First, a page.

Basic copper and iron found in the brains of two Alzheimer’s patients
Small deposits of base copper and iron. This is what a team of scientists found in the brains of two people who died of Alzheimer’s disease, helping to better understand how these metals contribute to neurodegenerative diseases.
Although enzymes and proteins containing positively charged copper and iron ions are known to regulate key processes in the human brain, little is known about how iron and copper are mineralized, forming the base metal nanoparticles, which are highly reactive. Than oxides. They arise.
To determine the distribution and chemical status of copper and iron within human amyloid plaque samples, the team examined human amyloid plaque embryos taken from the gray matter of the anterior and temporal lobes of two dead Alzheimer’s patients.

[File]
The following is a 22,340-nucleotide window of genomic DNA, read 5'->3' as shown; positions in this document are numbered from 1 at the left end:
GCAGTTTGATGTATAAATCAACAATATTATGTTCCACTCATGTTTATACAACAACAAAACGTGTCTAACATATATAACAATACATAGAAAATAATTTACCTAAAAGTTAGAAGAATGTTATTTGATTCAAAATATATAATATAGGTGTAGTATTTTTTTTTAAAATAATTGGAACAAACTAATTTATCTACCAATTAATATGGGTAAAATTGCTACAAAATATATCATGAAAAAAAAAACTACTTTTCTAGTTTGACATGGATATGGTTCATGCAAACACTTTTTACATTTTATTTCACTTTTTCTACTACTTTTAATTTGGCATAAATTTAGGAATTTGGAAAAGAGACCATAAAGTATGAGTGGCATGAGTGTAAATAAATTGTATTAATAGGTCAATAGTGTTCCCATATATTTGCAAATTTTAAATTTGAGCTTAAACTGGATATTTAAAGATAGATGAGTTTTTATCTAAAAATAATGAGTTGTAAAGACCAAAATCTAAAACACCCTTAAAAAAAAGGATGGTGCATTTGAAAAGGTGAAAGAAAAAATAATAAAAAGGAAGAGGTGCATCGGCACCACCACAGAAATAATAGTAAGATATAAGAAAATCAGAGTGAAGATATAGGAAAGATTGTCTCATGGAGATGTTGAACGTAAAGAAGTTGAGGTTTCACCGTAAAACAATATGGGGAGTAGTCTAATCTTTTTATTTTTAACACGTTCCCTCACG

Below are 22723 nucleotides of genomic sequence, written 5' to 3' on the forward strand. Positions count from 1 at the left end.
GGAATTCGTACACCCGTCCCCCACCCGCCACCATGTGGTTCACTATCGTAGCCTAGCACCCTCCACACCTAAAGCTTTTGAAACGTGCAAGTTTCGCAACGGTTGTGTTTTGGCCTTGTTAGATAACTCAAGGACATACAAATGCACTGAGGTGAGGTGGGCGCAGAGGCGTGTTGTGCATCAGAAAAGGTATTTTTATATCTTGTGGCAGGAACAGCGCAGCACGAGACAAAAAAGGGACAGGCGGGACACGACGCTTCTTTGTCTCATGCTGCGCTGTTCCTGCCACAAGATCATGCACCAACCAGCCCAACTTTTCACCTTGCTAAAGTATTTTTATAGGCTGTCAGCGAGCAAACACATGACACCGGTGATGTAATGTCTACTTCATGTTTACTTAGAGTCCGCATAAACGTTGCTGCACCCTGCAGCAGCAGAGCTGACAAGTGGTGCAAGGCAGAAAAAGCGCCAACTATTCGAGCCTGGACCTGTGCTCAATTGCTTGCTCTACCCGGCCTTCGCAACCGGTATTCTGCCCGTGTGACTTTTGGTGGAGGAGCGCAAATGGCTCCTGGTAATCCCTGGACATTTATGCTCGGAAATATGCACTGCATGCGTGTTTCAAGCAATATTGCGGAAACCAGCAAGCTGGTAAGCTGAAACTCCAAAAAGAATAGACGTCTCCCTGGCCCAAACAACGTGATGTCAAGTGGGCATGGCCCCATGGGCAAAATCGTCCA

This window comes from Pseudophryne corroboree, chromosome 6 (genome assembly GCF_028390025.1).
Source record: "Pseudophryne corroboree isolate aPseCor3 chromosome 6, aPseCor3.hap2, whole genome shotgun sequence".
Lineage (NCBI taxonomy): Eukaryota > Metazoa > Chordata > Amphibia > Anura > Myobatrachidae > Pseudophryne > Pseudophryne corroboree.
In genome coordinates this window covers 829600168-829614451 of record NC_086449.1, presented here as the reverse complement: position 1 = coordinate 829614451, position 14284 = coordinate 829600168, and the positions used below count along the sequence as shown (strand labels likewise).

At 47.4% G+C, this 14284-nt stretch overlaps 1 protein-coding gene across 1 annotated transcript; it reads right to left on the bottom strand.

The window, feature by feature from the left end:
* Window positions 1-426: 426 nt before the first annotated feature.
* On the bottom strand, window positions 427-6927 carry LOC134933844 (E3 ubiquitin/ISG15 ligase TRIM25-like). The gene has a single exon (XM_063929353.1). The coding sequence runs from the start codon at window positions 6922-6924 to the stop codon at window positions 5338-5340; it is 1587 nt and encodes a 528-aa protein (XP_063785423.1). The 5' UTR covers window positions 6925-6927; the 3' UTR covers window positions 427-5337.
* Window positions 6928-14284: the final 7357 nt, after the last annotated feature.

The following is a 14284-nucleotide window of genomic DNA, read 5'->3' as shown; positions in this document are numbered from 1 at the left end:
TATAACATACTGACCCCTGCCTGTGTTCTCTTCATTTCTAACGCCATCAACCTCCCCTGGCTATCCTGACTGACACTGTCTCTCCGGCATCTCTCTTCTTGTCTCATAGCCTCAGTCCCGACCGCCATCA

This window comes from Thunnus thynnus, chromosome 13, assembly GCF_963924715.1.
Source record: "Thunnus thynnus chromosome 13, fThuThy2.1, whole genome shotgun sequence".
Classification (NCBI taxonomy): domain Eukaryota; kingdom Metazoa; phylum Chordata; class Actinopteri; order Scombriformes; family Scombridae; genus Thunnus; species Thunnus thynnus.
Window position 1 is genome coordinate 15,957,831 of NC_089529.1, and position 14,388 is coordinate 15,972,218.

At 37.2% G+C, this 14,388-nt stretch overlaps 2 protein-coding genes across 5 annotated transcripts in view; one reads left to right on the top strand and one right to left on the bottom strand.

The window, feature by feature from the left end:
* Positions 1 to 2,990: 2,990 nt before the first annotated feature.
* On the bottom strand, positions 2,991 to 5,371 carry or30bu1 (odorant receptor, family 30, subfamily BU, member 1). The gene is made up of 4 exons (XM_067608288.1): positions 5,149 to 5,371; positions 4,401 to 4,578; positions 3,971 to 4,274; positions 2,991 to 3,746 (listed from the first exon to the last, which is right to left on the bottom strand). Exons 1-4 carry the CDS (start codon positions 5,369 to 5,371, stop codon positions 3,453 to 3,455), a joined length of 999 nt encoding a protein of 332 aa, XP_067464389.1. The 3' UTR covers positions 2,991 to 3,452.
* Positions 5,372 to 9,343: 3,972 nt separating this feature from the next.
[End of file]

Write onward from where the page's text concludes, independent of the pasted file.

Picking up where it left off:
Experts have identified iron and copper in chemically reduced states within the same plate, including various ionization and basic forms, suggesting that repetitive reduction and oxidation reactions may occur.
“The unexpected identification of Cu0 and Fe0 within the amyloid plaques of Alzheimer’s disease suggests that biogenic metal components previously found only in microorganisms, viruses, and plants may also occur in humans,” the authors write in Scientific Advances.
The study notes that the reactivity of these metal phases differs from their metal oxide counterparts previously detected in the human brain, and that “the purpose is to redefine our understanding of the neurochemistry of metals and the role of metal toxicity in neurotransmission diseases”.